As the anniversary approaches of Star Trek’s first broadcast on NBC 50 years ago in September, Kristine M. Smith has just released a greatly-expanded edition of her 2001 book now retitled “DeForest Kelley Up Close and Personal, A Harvest of Memories from the Fan Who Knew Him Best.”
“The enhanced version has more than 40 additional photos and 55 additional pages of anecdotes,” said Smith from her home in Tacoma, Wash.
Kelley died in 1999 and is best remembered as the sometimes crusty but always compassionate Dr. Leonard McCoy on the iconic 60’s TV series and subsequent six films. As a “Star Trek” fan-turned-family friend of Kelley and his wife, Carolyn, for over 30 years, Smith grew to know “De” well, eventually becoming his non-medical caregiver in the final year of his life.
“He was just a salt of the earth guy and incredible human being in so many ways,” said Smith.
The two first met in 1968, after Smith drove two hours to Washington State’s Wenatchee Apple Blossom Festival where the actor was appearing and she approached him for an autograph.
Impressed by his gracious interaction with fans, 17-year-old Kris wrote about the experience for a high school creative writing class and sent her essay to Kelley at her teacher’s suggestion.
“The Kelleys liked it so much, they submitted it to a New York publication, ‘TV Star Parade’ where it was printed in 1969 with only one line changed. So De actually launched my writing career!”
Over the next two decades, the bond between Smith and the Kelleys strengthen as they met at fan conventions across the country, exchanged letters and gifts, and even visited each other’s homes.
Encouraged by the Kelleys to move from Washington to Los Angeles, Smith arrived in California with Deaken, her knee-high African serval cat.
“De and Carolyn actually went out knocking on doors trying to find a landlord who would let me keep Deaken in the back yard,” said Smith. “That tells you the type of people they were.”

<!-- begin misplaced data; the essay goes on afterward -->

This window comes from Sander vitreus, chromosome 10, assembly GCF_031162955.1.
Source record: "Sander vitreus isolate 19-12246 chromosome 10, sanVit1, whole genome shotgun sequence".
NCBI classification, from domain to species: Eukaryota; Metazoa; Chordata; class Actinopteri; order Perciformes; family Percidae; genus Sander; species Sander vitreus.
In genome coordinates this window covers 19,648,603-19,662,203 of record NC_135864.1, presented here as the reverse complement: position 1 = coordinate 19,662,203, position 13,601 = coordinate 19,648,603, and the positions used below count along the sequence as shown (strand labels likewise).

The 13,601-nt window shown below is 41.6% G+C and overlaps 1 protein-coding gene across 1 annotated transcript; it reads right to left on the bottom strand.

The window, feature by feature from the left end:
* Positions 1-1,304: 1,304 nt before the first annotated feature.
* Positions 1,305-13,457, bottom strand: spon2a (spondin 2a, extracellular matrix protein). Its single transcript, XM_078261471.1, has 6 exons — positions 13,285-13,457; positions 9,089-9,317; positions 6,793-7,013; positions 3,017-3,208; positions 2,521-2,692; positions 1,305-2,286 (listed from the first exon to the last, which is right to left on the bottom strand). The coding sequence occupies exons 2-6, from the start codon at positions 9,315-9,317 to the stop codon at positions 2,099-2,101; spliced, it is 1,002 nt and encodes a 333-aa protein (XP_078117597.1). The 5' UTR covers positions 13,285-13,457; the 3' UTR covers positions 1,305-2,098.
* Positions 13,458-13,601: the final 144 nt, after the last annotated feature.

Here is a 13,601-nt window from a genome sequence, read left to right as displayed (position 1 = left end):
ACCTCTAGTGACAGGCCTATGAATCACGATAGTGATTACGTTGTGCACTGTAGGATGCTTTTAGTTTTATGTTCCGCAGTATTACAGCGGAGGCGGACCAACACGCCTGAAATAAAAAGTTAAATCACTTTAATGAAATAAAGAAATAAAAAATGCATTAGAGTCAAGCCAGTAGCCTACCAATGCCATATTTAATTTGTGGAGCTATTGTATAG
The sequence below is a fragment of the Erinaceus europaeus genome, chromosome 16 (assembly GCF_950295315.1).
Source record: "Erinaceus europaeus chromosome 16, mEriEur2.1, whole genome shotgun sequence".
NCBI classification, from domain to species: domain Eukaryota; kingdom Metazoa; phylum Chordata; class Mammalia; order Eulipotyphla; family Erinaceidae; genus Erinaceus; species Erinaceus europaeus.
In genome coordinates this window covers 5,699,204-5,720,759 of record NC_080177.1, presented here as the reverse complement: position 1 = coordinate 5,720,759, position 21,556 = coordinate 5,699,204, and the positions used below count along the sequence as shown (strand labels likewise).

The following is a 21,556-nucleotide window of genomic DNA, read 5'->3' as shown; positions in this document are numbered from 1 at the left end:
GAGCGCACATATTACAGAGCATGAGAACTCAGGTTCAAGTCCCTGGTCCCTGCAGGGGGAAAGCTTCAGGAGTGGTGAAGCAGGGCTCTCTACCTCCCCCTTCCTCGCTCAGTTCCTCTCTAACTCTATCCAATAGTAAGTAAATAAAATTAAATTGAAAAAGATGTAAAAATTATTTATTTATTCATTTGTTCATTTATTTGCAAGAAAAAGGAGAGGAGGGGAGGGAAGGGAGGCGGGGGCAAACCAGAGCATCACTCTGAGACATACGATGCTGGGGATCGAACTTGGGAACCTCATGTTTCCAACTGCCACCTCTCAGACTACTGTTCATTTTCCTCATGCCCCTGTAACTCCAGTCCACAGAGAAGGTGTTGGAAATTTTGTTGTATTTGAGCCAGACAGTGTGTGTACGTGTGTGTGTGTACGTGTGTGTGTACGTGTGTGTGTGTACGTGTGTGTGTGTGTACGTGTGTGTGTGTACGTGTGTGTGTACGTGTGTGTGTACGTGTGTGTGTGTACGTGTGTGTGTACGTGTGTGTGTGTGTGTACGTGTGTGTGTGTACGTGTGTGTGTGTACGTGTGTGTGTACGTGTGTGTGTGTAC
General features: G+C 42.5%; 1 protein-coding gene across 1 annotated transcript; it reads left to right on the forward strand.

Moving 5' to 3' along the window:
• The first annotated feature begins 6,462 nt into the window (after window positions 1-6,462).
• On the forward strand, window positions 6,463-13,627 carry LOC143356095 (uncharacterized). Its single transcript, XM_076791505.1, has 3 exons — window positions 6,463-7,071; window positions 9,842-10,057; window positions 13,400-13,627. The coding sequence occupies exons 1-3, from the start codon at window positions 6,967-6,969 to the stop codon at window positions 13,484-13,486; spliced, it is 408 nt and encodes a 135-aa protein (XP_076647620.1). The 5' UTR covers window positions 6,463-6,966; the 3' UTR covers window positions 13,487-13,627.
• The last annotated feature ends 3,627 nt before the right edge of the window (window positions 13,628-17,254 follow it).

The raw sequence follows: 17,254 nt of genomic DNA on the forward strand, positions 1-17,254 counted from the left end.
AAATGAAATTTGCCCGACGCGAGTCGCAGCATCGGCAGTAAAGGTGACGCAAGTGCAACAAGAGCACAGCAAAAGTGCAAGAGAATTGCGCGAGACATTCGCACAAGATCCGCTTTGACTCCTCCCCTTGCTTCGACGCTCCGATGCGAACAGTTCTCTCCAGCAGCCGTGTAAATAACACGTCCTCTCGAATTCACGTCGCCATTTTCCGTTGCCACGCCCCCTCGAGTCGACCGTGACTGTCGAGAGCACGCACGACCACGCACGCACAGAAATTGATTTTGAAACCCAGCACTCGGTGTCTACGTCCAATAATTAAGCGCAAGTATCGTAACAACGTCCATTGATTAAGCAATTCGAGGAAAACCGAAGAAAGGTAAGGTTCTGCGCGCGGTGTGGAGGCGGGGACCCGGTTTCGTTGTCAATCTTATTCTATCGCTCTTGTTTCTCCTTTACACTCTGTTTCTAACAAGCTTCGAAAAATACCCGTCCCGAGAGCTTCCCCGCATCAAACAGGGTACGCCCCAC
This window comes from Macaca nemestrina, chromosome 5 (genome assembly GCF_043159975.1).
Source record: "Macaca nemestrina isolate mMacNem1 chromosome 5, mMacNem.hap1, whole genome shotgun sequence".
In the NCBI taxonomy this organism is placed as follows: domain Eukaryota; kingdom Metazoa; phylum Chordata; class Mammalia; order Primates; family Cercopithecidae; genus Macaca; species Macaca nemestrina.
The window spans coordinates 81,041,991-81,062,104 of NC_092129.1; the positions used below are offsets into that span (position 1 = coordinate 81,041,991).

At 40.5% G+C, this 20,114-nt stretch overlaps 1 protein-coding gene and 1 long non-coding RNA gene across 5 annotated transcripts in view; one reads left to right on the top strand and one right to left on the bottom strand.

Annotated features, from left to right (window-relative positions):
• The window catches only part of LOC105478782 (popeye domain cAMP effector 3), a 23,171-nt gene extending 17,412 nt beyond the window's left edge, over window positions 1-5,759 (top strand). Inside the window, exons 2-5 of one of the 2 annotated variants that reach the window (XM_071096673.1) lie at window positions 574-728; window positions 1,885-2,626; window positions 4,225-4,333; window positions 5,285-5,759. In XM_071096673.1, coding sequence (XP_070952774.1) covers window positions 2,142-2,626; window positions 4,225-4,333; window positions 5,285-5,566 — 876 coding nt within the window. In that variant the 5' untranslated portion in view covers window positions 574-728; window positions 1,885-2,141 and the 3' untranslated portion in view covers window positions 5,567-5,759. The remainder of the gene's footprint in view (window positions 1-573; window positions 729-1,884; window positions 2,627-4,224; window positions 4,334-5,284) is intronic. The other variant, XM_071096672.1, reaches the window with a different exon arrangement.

Smith remembers Kelley’s encouraging sense of humor which was never mean-spirited.
“If he ever corrected you, you felt blessed rather than criticized,” she said. “At a ‘Star Trek’ convention once, someone asked if William Shatner was hard to get along with. De said he absolutely loved Bill, but had to straighten his ass out a time or two!”
After a diagnosis of stomach cancer in the mid-1990s, Kelley never complained preferring to shield friends from the severity of his illness.
“My own mother was dying from brain cancer so he didn’t reveal how sick he was to spare me the additional worry,” said Smith. “He only told me it was terminal after he ended up in intensive care in March, 1999. Unfortunately, Carolyn fell and broke her leg a year before that and it never did heal.”
With no children of their own, the Kelleys relied on Smith to help with house maintenance and personal business. And today, 17 years after Kelley’s passing, Smith is still amazed by the close relationship she forged with a legendary actor.
“You just don’t go from being a fan to being at the bedside of a star when he dies – it just doesn’t happen,” she says. “But it did for me and that’s what my story is all about.”
Smith’s book is available in print at http://hireme.wordwhisperer.net/books
Nick Thomas teaches at Auburn University at Montgomery, Ala., and has written features, columns, and interviews for over 600 magazines and newspapers.